Polymorphism and identifiers

Polymorphism makes you use truly unique identifiers. If you don’t agree, consider the following scenario:
Polymorphism diagram Imagine, that client wants you to create a registry (list view, whatever), that will enable him to query assets and apply different criteria onto them (there is not much in the interface, but name can also be queried with SQL like operator). You immediately notice, that you can use polymorphic queries from NHibernate, which spans to all implementations of the given interface. They can be some problems with the queries efficiency (paging is done in the memory), but skipping this fact, you’ve done it. You have your list of assets presented to the user, who instantly notices that there are a few rows with the same id. What’s going on, you ask. Ahhh, you’re still using the old-fancy db identity identifier generator. Not only it’s generates unique id per table, but also removes all the bonuses connected with batching inserts. How can you overcome such an obstacle?
The solution is simple: use GuidGenerator, especially CombGuidGenerator, as your IIdentityGenerator. If your customer hastes these 128-bit long chains, use HiLo algorithm, which stores within the process a package of identifiers ready to be used. Once they’re used, it goes to the db to transactionally get another one. Span this HiLo for all tables/entities hierarchies which can be queried in a polymorphic way. For the best result, set it for all entities’ types, and enjoy having unique long/int identifiers across your whole database.

Polymorphic count with NHibernate

If you’re a user of NHibernate, I hope you enjoy using polymorphic queries. It’s one of the most powerful features of this ORM allowing you to write queries spanning against several hierarchies. Finally, you can even query for the derivations of object to get all the objects from db (don’t try this at home:P). The most important fact is, that having a nicely implemented dialect NH can do it in one DB call, separating specific queries by semicolon (in case of MS SQL)

// whoa!
var allObjects = session.QueryOver<object>().List();

Although the feature is powerful, you can find a small problem. How to count entities returned by the query without getting’em all to the memory. Setting a simple projection Projections.RowCount() will not work. Why? ‘Cause it’s gonna query each table with COUNT demanding at the same time that IDataReader should contain only one, unique result. It won’t happen, and all you’ll be left with it’ll be a nice exception. So, is it possible to count entities in a polymorphic way? Yes! You can define in a extension method and use it every time you need a polymorphic count.

private static int GetPolymorphicCount(ISession s, Type countedType)
{
    var factory = s.GetSessionImplementation().Factory;
    var implementors = factory.GetImplementors(countedType.FullName);

    return implementors
        .Select(i => s.CreateCriteria(i)
                .SetProjection(Projections.RowCount())
                .FutureValue<int>())
        .ToArray() // to eagerly create all the future values for counting
        .Aggregate(0, (count, v) => count + v.Value); // sum up counts
}

Happy counting!

NHibernate EntityAwareModelBinder for ASP MVC

It’s time to provide some more features before getting deeper into detached actions for ASP MVC. The very first requirement is to have a nice model binder, which not only uses a container to resolve all the parameter types (my previous model binder), but also is intelligent enough to deal with an ORM of your choice. And mine is NHibernate.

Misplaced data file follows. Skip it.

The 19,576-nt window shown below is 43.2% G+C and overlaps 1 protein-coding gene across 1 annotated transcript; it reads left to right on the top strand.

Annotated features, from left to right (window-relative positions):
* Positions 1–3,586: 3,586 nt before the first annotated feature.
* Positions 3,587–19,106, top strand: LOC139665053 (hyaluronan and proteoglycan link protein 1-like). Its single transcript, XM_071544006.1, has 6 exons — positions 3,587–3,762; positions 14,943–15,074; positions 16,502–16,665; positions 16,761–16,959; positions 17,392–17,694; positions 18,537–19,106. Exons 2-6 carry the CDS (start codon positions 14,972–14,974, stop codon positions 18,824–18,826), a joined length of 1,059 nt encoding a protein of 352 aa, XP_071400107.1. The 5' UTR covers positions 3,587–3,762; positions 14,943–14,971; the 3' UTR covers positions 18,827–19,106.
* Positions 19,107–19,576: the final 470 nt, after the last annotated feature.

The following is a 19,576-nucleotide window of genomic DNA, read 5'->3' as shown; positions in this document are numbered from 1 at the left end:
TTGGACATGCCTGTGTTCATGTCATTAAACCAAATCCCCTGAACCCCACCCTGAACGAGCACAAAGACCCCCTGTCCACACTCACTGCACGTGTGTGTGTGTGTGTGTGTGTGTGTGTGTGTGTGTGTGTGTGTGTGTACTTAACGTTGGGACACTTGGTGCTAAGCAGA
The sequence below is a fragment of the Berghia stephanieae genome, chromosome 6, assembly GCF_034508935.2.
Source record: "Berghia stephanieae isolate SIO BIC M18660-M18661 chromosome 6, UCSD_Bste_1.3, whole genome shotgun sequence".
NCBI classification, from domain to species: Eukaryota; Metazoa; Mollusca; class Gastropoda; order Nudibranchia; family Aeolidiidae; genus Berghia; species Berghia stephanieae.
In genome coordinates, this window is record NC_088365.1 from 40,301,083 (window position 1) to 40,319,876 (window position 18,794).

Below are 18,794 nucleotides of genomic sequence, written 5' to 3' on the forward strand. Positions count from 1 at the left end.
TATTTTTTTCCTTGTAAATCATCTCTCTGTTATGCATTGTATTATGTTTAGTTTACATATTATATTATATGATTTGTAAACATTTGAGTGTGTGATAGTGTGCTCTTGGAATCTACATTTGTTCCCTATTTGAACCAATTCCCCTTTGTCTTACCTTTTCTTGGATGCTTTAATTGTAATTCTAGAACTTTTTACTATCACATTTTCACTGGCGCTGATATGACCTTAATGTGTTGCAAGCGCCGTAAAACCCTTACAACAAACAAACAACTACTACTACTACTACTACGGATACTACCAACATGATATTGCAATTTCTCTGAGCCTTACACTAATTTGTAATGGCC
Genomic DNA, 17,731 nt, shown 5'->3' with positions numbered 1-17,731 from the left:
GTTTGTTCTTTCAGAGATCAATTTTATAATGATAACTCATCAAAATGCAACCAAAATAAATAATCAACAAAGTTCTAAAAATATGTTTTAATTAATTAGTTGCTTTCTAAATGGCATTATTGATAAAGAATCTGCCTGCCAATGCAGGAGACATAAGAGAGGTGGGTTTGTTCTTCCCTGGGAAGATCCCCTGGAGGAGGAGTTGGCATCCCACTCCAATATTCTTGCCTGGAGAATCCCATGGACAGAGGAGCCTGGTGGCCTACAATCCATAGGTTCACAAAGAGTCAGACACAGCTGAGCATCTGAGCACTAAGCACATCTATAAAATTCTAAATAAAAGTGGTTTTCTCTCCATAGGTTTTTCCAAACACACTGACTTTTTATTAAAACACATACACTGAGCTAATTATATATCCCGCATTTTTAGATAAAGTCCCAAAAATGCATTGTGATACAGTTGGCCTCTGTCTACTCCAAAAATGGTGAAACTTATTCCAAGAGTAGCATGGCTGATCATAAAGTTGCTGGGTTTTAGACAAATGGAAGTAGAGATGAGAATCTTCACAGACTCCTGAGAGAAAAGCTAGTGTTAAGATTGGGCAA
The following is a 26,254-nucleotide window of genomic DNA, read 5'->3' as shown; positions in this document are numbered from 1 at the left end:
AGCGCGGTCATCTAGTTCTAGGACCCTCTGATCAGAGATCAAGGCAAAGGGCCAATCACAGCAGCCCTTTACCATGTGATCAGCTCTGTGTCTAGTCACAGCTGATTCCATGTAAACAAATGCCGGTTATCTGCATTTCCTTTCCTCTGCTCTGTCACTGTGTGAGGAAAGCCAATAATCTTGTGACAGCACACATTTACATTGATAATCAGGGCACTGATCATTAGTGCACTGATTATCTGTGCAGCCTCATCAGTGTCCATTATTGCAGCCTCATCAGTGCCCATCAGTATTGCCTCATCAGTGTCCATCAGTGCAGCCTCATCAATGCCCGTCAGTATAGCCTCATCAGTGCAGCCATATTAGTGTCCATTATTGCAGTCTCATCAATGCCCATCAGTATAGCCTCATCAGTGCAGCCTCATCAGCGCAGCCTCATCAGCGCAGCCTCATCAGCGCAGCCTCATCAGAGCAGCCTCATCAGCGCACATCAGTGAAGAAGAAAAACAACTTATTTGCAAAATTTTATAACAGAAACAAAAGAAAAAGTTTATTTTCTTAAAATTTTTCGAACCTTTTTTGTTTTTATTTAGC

Before getting the final snippet, a few assumptions has to be made:

  • No hierarchies are bound automatically. For sake of simplicity, we’re considering only simple entities with no derivations.
  • All the collections, which reflect one-to-many relationships, are bound in the inverse way. The one ending has its collection marked as inversed (there is a drop-down for the many ending, where the parent can be selected)

To provide you with a better way of viewing the code, I pushed the file to the gisthub and it can be located under: https://gist.github.com/984310. It’s good time to take a look into it.

As you can see, the binder does some pretty nice things:

  • It still uses container as the fallback for all the models. Using Windsor you’d better be sure to have all of them registered
  • If entity has its id passed, it uses session to get it; otherwise a new instance is created. It’s up to you to save it in your session

Maybe it addresses a few concerns, like handling entities and non entities in one binder, but it’d be easier to get the whole idea having one straight class without the whole projects.

This is my default model binder in my current project so far and it provides strong base for the detached actions mechanism, which will be covered in the very next entry.

Thoughts?

NHibernate’s No-Proxy Laziness

It’s been a while since last post, but I’m alive and still kicking, so let’s go deeper into another aspect of one of my most favorite libraries. Today’s entry is all about lazy-loaded properties.

The setup
Whether you use FluentNHibernate with its property of PropertyPart, allowing you to choose a property’s laziness, or you still use xml description of your entities, you’ve got three choices for setting the laziness of your to-one (many-to-one, one-to-one) properties, with the default set to the second:

  • false
  • proxy
  • no-proxy

The performance
The very first one is easy to understand: do not lazily load this property. I want it always, I don’t care about all the stuff with getting to much data, possibly fetching the whole database into my session (if you can traverse a whole mapping graph from your type, that might happen). Use it wisely and sparingly, only when you know that every time you get the one object, you want to have another.
The second is a default one, NHibernate takes care of you, getting only one entity at time. It’s good, allowing you to set fetches explictly every time you need in your query (IQueryOver, ICriteria, IQuery, etc.) The problem is, when a type of a specified property has any derivations and this leads us to the third option: having your properties lazily loaded with their types being not proxified at all.